Increasing in frequency, active shooter events are now a reality of daily life in America. In the first three quarters of 2017, there were 273 shootings in the U.S. in which four or more people were injured or killed in the same general location and time. That’s 7.5 a week.1  

Active shooter events, defined as incidents where “one or more individuals actively engage in killing or attempting to kill people in a populated area,” are totally unpredictable. Victims are generally chosen at random. The event evolves quickly, and is generally over within minutes. 

While random acts of violence make headlines, the fact is that mass shootings more often take place closer to home. According to the FBI, more casualties from shootings involve family members or individuals who had a close personal relationship with the shooter. 2  

Whether you’re at the office, in a soft target location like a concert or the grocery store, or even at home, there are steps you can take to eliminate or minimize the effect of an active shooter event. 

Prepare for the worst

Whether you’re at home, in the car, at work or a public gathering, think about what you can do and where you can exit should an active shooter event transpire. Consider the following:

  • Anytime you leave your place of business during the working day, or your home during evening hours, let someone know where you’re going and when you plan to return. Even a simple text will suffice. 
  • Always be aware of your surroundings. When walking into a new building or store, look around and recognize potential landmarks, and routes in and out of that location. 
  • Be prepared to think on your feet and problem solve in distress.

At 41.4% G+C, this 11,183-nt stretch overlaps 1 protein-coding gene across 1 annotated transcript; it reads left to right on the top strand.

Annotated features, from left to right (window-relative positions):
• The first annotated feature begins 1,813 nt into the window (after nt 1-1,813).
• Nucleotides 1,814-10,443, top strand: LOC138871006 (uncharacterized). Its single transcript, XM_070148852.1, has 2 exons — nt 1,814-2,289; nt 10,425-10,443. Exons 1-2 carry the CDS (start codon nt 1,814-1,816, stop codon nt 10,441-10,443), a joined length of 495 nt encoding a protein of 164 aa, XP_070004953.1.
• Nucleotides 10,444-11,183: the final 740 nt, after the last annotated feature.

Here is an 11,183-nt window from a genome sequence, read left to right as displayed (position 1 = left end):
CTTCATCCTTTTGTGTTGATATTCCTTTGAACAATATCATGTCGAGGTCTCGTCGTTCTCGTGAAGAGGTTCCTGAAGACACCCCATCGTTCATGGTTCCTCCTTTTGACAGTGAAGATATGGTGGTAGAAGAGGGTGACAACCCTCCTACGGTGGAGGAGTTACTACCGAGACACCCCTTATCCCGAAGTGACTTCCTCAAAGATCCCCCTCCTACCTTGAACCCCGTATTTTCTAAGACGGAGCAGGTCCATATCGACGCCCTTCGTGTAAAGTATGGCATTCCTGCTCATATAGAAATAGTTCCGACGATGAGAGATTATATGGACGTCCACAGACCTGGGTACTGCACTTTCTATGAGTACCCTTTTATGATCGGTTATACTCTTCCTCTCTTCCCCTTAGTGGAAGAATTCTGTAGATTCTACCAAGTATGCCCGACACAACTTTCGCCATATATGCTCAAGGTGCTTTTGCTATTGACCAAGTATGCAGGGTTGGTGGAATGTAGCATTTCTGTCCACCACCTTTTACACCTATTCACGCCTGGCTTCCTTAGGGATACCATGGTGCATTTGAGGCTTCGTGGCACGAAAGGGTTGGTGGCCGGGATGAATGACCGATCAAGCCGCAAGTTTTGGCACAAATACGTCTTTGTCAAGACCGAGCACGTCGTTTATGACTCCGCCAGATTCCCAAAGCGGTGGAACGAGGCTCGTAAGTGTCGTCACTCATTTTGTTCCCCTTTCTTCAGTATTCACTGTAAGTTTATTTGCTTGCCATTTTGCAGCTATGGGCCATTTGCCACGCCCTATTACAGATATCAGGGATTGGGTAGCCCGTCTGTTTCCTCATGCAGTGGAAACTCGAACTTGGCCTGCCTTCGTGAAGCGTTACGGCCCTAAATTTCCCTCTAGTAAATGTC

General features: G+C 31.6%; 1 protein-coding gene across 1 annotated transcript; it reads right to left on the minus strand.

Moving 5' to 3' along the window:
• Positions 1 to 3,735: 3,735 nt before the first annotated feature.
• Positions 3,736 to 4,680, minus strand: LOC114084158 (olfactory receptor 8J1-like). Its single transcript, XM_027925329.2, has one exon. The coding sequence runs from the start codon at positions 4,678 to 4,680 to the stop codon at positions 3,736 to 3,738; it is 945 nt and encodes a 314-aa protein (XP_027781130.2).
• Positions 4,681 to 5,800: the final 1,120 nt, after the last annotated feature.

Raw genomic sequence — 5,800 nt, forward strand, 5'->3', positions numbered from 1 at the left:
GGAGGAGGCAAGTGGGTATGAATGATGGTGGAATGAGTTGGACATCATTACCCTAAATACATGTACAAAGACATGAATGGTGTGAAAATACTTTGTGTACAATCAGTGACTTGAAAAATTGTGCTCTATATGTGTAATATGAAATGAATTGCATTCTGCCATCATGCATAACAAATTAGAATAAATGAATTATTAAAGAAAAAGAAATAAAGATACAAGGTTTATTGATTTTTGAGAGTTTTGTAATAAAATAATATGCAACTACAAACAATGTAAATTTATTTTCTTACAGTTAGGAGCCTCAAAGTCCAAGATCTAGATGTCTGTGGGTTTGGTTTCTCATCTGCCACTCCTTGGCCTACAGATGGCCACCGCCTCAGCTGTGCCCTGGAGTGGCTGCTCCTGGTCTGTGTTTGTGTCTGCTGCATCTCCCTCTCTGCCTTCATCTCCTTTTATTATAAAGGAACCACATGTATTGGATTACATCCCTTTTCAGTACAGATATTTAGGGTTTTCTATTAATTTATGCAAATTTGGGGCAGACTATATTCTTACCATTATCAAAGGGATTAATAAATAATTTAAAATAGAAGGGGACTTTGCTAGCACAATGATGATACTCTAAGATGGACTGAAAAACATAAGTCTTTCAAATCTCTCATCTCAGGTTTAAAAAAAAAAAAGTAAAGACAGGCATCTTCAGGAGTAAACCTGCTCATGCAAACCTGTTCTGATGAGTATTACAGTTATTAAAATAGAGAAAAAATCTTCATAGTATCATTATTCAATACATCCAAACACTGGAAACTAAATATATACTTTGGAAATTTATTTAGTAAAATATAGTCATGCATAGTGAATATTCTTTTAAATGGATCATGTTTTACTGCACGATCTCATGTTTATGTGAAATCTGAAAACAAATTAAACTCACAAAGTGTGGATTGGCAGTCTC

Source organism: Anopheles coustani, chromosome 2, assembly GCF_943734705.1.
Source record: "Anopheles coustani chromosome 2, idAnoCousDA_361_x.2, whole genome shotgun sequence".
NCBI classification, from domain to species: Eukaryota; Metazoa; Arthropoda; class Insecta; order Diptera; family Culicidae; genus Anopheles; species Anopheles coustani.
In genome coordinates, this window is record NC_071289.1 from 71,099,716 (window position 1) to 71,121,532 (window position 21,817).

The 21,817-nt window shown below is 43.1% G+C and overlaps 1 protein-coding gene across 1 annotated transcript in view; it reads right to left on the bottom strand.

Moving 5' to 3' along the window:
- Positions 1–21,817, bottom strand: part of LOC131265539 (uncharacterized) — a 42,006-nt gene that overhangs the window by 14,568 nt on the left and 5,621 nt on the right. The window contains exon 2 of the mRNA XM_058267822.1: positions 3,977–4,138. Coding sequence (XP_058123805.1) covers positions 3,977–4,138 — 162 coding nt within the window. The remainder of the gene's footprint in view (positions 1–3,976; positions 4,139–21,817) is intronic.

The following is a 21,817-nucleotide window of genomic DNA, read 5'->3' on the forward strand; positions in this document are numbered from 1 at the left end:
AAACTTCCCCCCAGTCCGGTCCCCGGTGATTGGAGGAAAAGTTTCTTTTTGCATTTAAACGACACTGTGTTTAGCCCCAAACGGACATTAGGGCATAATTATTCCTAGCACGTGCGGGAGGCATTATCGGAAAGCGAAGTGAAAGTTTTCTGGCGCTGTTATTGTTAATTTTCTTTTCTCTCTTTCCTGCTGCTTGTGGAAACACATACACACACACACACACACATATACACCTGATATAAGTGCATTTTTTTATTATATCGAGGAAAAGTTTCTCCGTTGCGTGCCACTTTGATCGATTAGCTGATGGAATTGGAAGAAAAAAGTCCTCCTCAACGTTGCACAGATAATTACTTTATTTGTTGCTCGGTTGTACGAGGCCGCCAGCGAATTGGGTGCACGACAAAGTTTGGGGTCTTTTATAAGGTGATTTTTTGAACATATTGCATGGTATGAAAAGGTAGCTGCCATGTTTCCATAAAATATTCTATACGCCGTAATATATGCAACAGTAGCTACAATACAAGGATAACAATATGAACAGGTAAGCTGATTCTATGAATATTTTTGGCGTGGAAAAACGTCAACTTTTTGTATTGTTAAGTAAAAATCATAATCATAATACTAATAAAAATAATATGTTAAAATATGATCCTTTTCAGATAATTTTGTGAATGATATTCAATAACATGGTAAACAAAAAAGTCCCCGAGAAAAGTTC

During an event

Training is key to surviving an active shooter event, as you’ll have to quickly determine the most reasonable way to protect your own life. The U.S. Department of Homeland Security suggests individuals be trained on the Run-Hide-Fight method. Here’s an overview: 

  1. RUN, if you can. Getting away from the shooter or shooters is optimal, when possible. Leave all belongings and get out of the area or facility as quickly as possible. Call for help only when you’re sure you are in a safe place. Describe the shooter, their location and amount and type of weapons. 
  2. HIDE, when you can’t get away. Silence electronic devices. Lock doors, turn off lights and close blinds. Don’t hide in groups, hide under or behind large objects, like desks or copy machines, or along walls. If you can, communicate with law enforcement through text or a sign in an exterior window. Stay in place until law enforcement gives you the all clear. 
  3. FIGHT, when in immediate danger. Use makeshift weapons like chairs, scissors, fire extinguishers, hot coffee, pens or books to disarm and distract the shooter. 

When first responders arrive on the scene, remember their primary goal is to eliminate the active threat and stop the violence. First responders will not be able to stop and help injured persons, until the environment is safe. Keep your hands up, empty and visible to the officers. Follow law enforcement instructions and evacuate in the direction they came from. 

The Department of Homeland Security’s Active Shooter Situation: Options for Consideration, illustrates the Run-Hide-Fight method in a workplace setting. The Department also offers an online training course, Active Shooter: What You Can Do

After an event 

After an active shooter event, take the time and get the help necessary to heal from the incident. Even if no one was seriously injured, or the incident was only a threat, each person will react differently. Consider speaking to a professional if ideas and thoughts related to the event are consuming your mind. 

Living in an era of active shooters

Four of the five deadliest shootings in the U.S. have occurred in the past 10 years. This includes the deadliest in modern U.S. history, the Las Vegas mass shooting in October 2017, that killed 58 people. 

While it is important to prepare, and train yourself for such an incident, know that an active shooter event is still unlikely. Keeping this in mind will help ease panic and allow you to prepare for the unexpected. 

 


[1] CNN. http://www.cnn.com/2016/06/13/health/mass-shootings-in-america-in-charts-and-graphs-trnd/index.html

[2] FBI. A Study of Active Shooter Incidents in the United States between 200 and 2013, page 10. https://www.fbi.gov/file-repository/active-shooter-study-2000-2013-1.pdf